Chronic exposure of β-cells to triacylglycerol or fatty acids either in vitro or in vivo decreases β-cell capacity to respond to an acute increase in glucose levels (57,58). This concept is far from new (59,60), but the observations of what happens during reversal of diabetes provide a new perspective. β-Cells avidly import fatty acids through the CD36 transporter (24,61) and respond to increased fatty acid supply by storing the excess as triacylglycerol (62). The cellular process of insulin secretion in response to an increase in glucose supply depends on ATP generation by glucose oxidation. However, in the context of an oversupply of fatty acids, such chronic nutrient surfeit prevents further increases in ATP production. Increased fatty acid availability inhibits both pyruvate cycling, which is normally increased during an acute increase in glucose availability, and pyruvate dehydrogenase activity, the major rate-limiting enzyme of glucose oxidation (63). Fatty acids have been shown to inhibit β-cell proliferation in vitro by induction of the cell cycle inhibitors p16 and p18, and this effect is magnified by increased glucose concentration (64). This antiproliferative effect is specifically prevented by small interfering RNA knockdown of the inhibitors. In the Zucker diabetic fatty rat, a genetic model of spontaneous type 2 diabetes, the onset of hyperglycemia is preceded by a rapid increase in pancreatic fat (58). It is particularly noteworthy that the onset of diabetes in this genetic model is completely preventable by restriction of food intake (65), illustrating the interaction between genetic susceptibility and environmental factors.

I made a mistake in an earlier comment that I need to correct. I thought the VLDL represented the very small particles, and that is totally wrong. Here are the actual test results of the very small particles from a Quest Diagnostics after about 18 months on a ketogenic diet, with abundant use of MCT oil as caprylic acid. If the administrator deletes that comment, to avoid confusion, that would be fine with me. I can also provide much more data, as that test is pretty comprehensive.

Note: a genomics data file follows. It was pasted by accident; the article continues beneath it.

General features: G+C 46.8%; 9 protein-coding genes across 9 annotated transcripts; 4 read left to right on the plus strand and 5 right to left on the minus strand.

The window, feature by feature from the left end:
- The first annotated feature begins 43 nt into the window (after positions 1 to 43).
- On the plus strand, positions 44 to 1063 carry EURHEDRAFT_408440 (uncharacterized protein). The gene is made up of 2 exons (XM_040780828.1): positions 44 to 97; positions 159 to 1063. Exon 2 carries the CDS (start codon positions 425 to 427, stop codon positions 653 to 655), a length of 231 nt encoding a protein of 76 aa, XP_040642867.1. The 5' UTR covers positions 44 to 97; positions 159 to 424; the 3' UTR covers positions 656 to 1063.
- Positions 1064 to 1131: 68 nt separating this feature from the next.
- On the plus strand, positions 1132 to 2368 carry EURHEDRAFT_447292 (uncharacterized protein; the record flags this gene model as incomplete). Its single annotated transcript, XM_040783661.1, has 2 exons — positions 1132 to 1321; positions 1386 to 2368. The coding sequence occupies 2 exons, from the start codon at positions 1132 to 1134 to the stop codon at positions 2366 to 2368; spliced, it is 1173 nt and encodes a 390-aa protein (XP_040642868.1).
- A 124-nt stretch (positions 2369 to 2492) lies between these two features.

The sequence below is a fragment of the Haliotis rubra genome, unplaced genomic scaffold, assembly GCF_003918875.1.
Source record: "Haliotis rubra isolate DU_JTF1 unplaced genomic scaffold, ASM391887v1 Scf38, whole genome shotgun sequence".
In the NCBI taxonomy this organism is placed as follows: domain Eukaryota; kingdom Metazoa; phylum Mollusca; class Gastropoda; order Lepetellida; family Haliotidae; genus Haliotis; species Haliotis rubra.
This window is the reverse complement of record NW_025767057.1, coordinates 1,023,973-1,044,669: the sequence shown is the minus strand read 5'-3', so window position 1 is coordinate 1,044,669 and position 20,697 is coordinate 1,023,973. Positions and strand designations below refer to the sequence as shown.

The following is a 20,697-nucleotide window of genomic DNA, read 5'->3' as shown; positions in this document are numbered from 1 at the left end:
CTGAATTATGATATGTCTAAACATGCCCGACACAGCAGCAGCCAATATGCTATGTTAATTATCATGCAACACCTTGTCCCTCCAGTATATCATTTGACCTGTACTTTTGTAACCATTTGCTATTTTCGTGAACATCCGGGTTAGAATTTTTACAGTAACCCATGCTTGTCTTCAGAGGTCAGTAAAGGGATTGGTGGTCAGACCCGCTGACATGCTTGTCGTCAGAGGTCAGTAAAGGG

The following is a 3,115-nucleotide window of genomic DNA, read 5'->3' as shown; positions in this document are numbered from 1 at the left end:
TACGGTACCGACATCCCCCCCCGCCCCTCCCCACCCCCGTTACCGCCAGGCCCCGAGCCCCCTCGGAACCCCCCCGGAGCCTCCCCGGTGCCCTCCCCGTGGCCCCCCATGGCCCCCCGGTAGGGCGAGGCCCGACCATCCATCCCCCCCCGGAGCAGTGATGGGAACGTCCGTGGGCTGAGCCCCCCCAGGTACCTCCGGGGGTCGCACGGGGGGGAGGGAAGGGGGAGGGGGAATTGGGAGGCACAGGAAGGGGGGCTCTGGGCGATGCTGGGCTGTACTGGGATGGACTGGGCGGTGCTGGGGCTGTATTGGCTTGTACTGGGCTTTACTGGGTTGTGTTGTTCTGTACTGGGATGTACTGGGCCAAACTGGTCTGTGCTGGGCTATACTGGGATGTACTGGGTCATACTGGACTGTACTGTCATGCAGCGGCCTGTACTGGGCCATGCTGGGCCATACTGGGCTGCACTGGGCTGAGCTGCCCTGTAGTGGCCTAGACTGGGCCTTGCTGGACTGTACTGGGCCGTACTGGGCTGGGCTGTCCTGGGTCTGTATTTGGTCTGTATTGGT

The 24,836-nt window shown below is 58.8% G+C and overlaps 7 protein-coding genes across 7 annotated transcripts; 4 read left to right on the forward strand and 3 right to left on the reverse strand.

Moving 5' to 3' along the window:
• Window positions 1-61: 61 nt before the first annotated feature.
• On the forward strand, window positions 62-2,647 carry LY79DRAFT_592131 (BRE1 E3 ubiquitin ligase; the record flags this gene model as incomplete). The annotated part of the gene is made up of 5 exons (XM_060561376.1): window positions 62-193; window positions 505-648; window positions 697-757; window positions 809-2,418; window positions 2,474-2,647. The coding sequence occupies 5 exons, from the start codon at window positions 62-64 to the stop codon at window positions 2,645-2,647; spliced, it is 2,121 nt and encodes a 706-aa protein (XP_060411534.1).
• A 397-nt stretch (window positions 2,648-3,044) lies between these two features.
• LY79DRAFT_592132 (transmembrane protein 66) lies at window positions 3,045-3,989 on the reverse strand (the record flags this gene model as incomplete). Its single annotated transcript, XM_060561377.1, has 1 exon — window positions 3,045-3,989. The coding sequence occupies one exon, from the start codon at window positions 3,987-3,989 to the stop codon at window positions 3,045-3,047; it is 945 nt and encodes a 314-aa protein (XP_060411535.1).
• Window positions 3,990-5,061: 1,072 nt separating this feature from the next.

The problem with the medication-based approach is that you’ll most likely have to be on these medications for the rest of your life. They are expensive and many come with a host of side effects. The medication approach focuses on management of diabetes, not reversal. Taking medications for type 2 diabetes combats the end result, which is rising blood sugar, but does not address the root causes—insulin resistance and carbohydrate intolerance.


Chinese medicine has been using cinnamon for medicinal purposes for hundreds of years. It has been the subject of numerous studies to determine its effect on blood glucose levels. A 2011 study has shown that cinnamon, in whole form or extract, helps lower fasting blood glucose levels. More studies are being done, but cinnamon is showing promise for helping to treat diabetes.
Your care team may recommend that you use a continuous glucose monitor (CGM). A CGM is a wearable device that can measure blood sugar every few minutes around the clock. It's measured by a thread-like sensor inserted under the skin and secured in place. The more frequent CGM blood sugar readings can help you and the care team do an even better job of troubleshooting and adjusting your insulin doses and diabetes management plan to improve blood sugar control.

Alpha lipoic acid is an antioxidant that helps turn glucose into fuel for the body. It effectively improves insulin sensitivity and reduces symptoms of diabetic neuropathy, such as weakness, pain and numbness that’s caused by nerve damage. Although we make alpha lipoic acid and it can be found in some food sources, like broccoli, spinach and tomatoes, taking an ALA supplement will increase the amount that circulates in your body, which can be extremely beneficial when trying to reverse diabetes naturally. (17)

Jump up ^ Inzucchi, SE; Bergenstal, RM; Buse, JB; Diamant, M; Ferrannini, E; Nauck, M; Peters, AL; Tsapas, A; Wender, R; Matthews, DR (March 2015). "Management of hyperglycaemia in type 2 diabetes, 2015: a patient-centred approach. Update to a Position Statement of the American Diabetes Association and the European Association for the Study of Diabetes". Diabetologia. 58 (3): 429–42. doi:10.1007/s00125-014-3460-0. PMID 25583541.


Even if you aim to lose 5% of your body weight, if overweight, you are likely to see a fall in your blood glucose levels back into the normal range but even then we can’t say diabetes has been reversed or gone away. These actions build-up the body’s ability to respond to rising levels but if you get sick, eat more carbohydrate or gain some weight, more than likely your blood glucose levels will be on the rise again into the diabetes range.

These are a relatively new class of drugs used to treat type 2 diabetes. They are oral medications that work by blocking the kidneys' reabsorption of glucose, leading to increased glucose excretion and reduction of blood sugar levels. The US FDA approved the SGLT2 inhibitors canagliflozin (Invokana) in March 2013 and dapagliflozin (Farxiga) in January 2014.